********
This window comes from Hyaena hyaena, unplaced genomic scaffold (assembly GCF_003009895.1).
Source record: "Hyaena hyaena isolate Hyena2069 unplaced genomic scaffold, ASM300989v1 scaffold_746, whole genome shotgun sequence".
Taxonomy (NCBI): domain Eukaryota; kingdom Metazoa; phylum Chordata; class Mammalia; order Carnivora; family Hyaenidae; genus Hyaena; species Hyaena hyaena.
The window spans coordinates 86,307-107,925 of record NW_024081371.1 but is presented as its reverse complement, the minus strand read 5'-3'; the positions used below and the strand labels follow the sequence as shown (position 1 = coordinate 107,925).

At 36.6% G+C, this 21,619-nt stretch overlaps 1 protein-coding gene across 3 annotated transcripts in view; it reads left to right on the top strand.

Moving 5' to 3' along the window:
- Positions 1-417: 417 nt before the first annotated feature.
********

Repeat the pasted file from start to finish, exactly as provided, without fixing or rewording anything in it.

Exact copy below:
This window comes from Hyaena hyaena, unplaced genomic scaffold (assembly GCF_003009895.1).
Source record: "Hyaena hyaena isolate Hyena2069 unplaced genomic scaffold, ASM300989v1 scaffold_746, whole genome shotgun sequence".
Taxonomy (NCBI): domain Eukaryota; kingdom Metazoa; phylum Chordata; class Mammalia; order Carnivora; family Hyaenidae; genus Hyaena; species Hyaena hyaena.
The window spans coordinates 86,307-107,925 of record NW_024081371.1 but is presented as its reverse complement, the minus strand read 5'-3'; the positions used below and the strand labels follow the sequence as shown (position 1 = coordinate 107,925).

At 36.6% G+C, this 21,619-nt stretch overlaps 1 protein-coding gene across 3 annotated transcripts in view; it reads left to right on the top strand.

Moving 5' to 3' along the window:
- Positions 1-417: 417 nt before the first annotated feature.